EM stands for Effective Microorganism was developed at the University of Ryukush, Okinawa, Japan in the early 1980s by a distinguished professor of horticulture, Dr. Teuro Higa. EM is a mix culture of aerobic and anaerobic, non GMO (Naturally Occurring), non-chemical, nontoxic (environmental friendly), and non-pathogenic (beneficial) microorganism.
EM encourages the growth of beneficial microbes indigenous to the environment. EM detoxifies contaminated water and soil and facilitate the restoration of an ideal biological balance. The potential of EM in treating all kind of waste, including effluent generating by industrial, agriculture and consumer application is therefore limitless.
When EM is introduced to a polluted area like wastewater, Solid waste and soil the EM microorganism will immediately begin feeding on the organic matter and multiplying – creating in the process, enzymes that curb pollution.
The wastewater from industries and household varies so greatly in both flow and pollution strength. So, it is impossible to assign fixed values to their constituents. In general, industrial wastewaters may contain suspended, colloidal and dissolved (mineral and organic) solids. In addition, they may be either excessively acid or alkaline and may contain high or low concentrations of colored, lignin, cellulose and other complex organic matter. Use of EM will help in degrading complex organic matter into simpler form and also suppress harmful bacteria in system. There are some major benefits of EM listed below.
Bioremediation: “Remediate” means to solve a problem, and “bio-remediate” means to use biological organisms to solve an environmental problem such as contaminated soil or groundwater and water bodies.
A healthy aquatic environment is a delicate balance between its ‘organic’ and ‘inorganic’ constituents. A common problem is that a water body has too much complex organic material present – this settles to the bottom where it forms silt and sludge and reduce capacity of aquatic body. The settled silt and sludge becomes the home for anaerobic bacteria which feed on the organic material, producing methane and hydrogen Sulfide gas – making the mud anxious and locking up nutrients.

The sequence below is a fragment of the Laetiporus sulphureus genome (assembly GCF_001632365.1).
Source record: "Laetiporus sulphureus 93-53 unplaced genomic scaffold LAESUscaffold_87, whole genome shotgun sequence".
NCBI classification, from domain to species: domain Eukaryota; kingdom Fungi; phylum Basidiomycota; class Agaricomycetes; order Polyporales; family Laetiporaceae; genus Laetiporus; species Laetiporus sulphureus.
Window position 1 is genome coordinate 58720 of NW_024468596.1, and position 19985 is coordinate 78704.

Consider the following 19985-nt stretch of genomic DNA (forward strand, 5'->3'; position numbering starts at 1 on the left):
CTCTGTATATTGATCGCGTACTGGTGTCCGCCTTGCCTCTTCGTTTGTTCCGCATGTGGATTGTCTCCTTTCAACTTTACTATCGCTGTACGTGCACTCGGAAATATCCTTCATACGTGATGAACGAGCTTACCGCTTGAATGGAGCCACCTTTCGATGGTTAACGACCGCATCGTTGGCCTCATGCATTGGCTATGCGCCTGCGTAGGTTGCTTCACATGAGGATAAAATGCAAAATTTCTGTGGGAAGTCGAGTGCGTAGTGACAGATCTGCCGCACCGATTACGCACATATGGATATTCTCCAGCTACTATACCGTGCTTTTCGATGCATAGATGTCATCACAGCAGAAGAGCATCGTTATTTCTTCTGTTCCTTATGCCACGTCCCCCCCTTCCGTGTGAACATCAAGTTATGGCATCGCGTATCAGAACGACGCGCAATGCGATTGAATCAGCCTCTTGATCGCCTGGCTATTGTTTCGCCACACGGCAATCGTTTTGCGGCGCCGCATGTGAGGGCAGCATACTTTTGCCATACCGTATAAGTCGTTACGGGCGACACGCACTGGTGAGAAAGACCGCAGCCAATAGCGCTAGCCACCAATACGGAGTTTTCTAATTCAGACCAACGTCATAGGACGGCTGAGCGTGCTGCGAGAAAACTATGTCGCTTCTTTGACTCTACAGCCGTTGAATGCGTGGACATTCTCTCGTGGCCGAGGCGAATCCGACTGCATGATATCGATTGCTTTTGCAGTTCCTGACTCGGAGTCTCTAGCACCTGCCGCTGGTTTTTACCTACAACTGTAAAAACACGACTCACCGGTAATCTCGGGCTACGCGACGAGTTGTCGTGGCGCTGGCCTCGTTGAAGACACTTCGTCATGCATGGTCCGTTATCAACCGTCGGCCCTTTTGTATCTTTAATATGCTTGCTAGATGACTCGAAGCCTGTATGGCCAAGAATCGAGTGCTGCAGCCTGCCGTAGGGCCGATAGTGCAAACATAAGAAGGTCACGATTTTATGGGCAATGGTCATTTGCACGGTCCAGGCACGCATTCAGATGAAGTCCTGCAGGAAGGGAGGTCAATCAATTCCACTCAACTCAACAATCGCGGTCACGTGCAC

EM is extremely efficient in breaking down the complex organic matter into simpler form, so that it can be used by other microbes like phytoplankton which in turn become feed for zooplankton and other invertebrates, which are in turn become food for fish. As these beneficial microbes grow in numbers, so do their capabilities to bio remediate water, soil and waste material.
Every day, urban India generates 188,500 tons of MSW (or 68.8 million tons per year) and the waste generation increases by 50% every decade. More than 80% of this waste to reach open dumpsites where it causes damaging public health, deteriorating the environment, and causes climate change. Almost 72% of this waste is organic that is easily biodegradable and easily manage by EM technology and convert it into organic fertilizer that is rich in NPK and good for soil health. Some key benefits of EM for Solid waste is listed below.
A landfill is a designated area in which a carefully designed structure is built into or top of the ground where waste is brought and dumped. Landfills are the easiest and cheapest solution to getting rid of garbage problems. Landfills contain primarily Municipal Solid Waste (MSW). The major problem are Landfills create a clear and obvious threat to human health as well as a threat to our environment from the hazardous contaminated air emissions emitted from the landfill biodegradation. The key environmental problem we face as a result of landfills is groundwater pollution from leachates (the liquid that drains or ‘leaches’ from a landfill). EM technology helps in reducing air pollution and leachate problem. EM are added to leachate and the landfill waste to detoxify the leachate, eliminating the worries of groundwater contamination.